Sunday, December 27, 2009

How to mislead others for the sake of a zippier story

In which I spank Gallup's shiny arse a little, and maybe USA Today's

I wrote a much more detailed version of this post a couple of weeks ago, but my lameness resulted in me losing the whole damn file, and I didn't have time to rewrite... until now. This is not the same post. [Couldn't remember The Greatest Post in the World, no, no. This is a tribute...]

A couple of weeks ago, Gallup published a media release about its annual Honesty and Ethics Ratings of Professions survey, USA Today had an article on it, and Hemant Mehta expressed puzzlement at the fact that while overall approval for clergy had gone down, it went up amongst the non-religious. In his words, "What. The. Hell?".

Hemant quotes the USA Today article:
Ratings dropped year-over-year among Catholics and Protestants, as well as among regular and occasional churchgoers. However, they rose in one category: among those professing "no religion." Last year, 31% rated clergy honesty high or very high; in 2009, that figure inched up to 34%.

That came from Gallup's media release, where they published this graph, which deliberately sets out the comparison that was made in the USA Today article:

So what gives? Why would it go up for the non-religious?

The most likely explanation is sampling variation. Gallup mention sampling variation, but in this case, that's just not enough.

Gallup says, hidden away down the bottom:
"Results are based on telephone interviews with 1,017 national adults, aged 18 and older, conducted Nov. 20-22, 2009. For results based on the total sample of national adults, one can say with 95% confidence that the maximum margin of sampling error is ±4 percentage points."

Even with this disclaimer, this doesn't make sufficiently clear the magnitude of the problem. That 4% is a little more than the 3% figure for the difference, so maybe we should be a little bit cautious about the three percent being real (and caution is all it would suggest, since if we scale back from 95% confidence to say 75% confidence, it would go below the three percent difference).

But it's much, much worse.

First thing to note is that the 4% sampling variation figure that Gallup give only applies to the overall figures. [By the usual calculations, I get 3% rather than 4%. I assume Gallup is inserting some additional margin of caution there, but it's nowehere near enough, as we'll see.]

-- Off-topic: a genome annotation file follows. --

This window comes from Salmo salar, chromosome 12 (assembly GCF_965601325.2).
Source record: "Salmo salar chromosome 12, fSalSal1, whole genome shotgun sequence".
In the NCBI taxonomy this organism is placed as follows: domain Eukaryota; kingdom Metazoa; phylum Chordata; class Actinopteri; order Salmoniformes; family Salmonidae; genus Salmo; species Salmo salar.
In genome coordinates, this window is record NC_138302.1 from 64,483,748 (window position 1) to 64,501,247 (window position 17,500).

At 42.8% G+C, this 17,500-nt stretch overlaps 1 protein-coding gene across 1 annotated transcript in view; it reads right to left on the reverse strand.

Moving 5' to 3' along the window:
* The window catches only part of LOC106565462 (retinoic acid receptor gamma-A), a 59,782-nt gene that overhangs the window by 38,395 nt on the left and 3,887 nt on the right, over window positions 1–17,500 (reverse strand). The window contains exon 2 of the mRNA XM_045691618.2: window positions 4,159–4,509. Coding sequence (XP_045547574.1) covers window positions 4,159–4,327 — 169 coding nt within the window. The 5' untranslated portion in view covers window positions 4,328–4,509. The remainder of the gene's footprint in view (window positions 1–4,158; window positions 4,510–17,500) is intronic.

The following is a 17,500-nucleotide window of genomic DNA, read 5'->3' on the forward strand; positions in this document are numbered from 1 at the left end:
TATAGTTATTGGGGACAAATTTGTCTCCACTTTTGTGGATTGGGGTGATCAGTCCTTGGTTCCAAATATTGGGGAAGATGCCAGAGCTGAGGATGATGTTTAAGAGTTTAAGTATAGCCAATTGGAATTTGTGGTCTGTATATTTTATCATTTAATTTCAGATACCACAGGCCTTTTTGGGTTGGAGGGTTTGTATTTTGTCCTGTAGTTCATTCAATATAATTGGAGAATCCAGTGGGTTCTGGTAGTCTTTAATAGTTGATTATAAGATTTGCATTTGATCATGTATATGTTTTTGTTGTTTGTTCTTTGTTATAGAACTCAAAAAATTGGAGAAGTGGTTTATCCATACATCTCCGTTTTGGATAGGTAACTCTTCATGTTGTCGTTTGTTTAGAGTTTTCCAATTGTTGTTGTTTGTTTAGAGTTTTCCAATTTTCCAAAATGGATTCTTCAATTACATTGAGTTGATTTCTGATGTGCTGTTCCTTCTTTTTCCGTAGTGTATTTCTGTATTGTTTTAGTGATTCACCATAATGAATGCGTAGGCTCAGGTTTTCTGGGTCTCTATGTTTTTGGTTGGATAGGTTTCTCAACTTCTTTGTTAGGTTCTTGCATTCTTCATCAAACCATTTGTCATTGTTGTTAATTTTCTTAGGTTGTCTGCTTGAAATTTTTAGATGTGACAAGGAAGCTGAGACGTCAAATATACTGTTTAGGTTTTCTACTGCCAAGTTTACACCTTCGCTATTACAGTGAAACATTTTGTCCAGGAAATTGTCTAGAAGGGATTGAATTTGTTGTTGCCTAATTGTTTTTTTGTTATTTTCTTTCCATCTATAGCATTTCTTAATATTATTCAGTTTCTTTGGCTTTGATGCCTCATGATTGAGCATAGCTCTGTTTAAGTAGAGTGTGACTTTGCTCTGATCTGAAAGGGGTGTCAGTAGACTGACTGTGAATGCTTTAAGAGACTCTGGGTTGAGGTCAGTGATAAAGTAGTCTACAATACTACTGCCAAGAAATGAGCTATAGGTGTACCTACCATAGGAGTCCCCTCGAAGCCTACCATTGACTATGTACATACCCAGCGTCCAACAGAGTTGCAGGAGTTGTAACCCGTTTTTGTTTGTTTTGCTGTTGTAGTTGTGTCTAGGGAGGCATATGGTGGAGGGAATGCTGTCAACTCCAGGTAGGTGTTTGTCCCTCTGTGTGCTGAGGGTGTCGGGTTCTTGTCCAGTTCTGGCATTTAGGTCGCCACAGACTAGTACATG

The 4% they give does NOT apply to percentages of subgroups.

There were about a thousand interviewed (1017). The proportion that are willing to give “no religion” for a question about their religion on a phone interview varies a bit, but it's generally around 10-15%. I can't tell what it was here, so let’s be generous to Gallup and say 15%.

That’s around 150 with no religion. The sampling variation for that subgroup is more than 2.5 times as big as it is for the original sample (sqrt(1017/150) times as big), or roughly 10% by Gallup’s reckoning of 4% for the original survey (their 4% is very rough so I am not worrying about being too precise - and I will err in Gallup's favour at each point).

Now, when you compare TWO surveys (31% vs 34%), the margin of error is bigger – if we can assume independence of the responses in the two surveys, you actually use good old Pythagoras’ theorem here.

So the margin of error on the change between two surveys on this subgroup is around 14%.


We have an increase of 3% give or take 14%.

There is no reason to assume anything happened at all. Maybe it went up, maybe it went down. We have NO clue. No way to tell if anything happened at all.

Yet Gallup clearly invite precisely the comparison USA Today made, and Hemant ran with.

It was irresponsible of Gallup not to point out that the comparison they made in the graph above had such a high margin of error that such comparison was meaningless. They should have pointed it out, or not made the comparison at all.

The disclaimer at the end is entirely insufficient. (And USA Today should have at least realized that even with a 4% margin of error their own comparison was at least a little dodgy, but you know, it's the media we're talking about. Probably didn't even read all the way to the bottom of the Gallup release. Take a look at approval figures for journalists some time.)


David B. Ellis said...

Another thing that needs to be pointed out is that "nonreligious" probably includes the New Age "spiritual but not religious" types as well as atheists and agnostics.

One should expect odd looking results when lumping such divergent groups together.

Efrique said...

Even if that's the case we are still left with a mystery -

For the overall "no religion" figure to have actually GONE UP, some subset of that group must have had a substantial increase while every other religious group and every age group show a decrease in approval for clergy.

Let's assume it's spiritual-but-not-religious* people lifting the figure up.

WHY would they have an increase in approval of clergy, against a solid downward trend elsewhere?

*(but in fact these people usually do seem to identify a religion when asked for one in these surveys)

And the answer is the same as the one I gave before - in fact it's probably just sampling variation, there's likely nothing going on.

David B. Ellis said...

Another hypothesis: the nonreligious view of clergy bottomed out faster following all the sex abuse scandals and is inching up slightly as the outrage becomes less fresh.

The religious, on the other hand, have been slower to accept the reality of just how extensive the abuse has been and, for them, its still falling.

I agree though that your original hypothesis is the most likely one (not that any of these hypotheses are mutually exclusive---all three could be at work).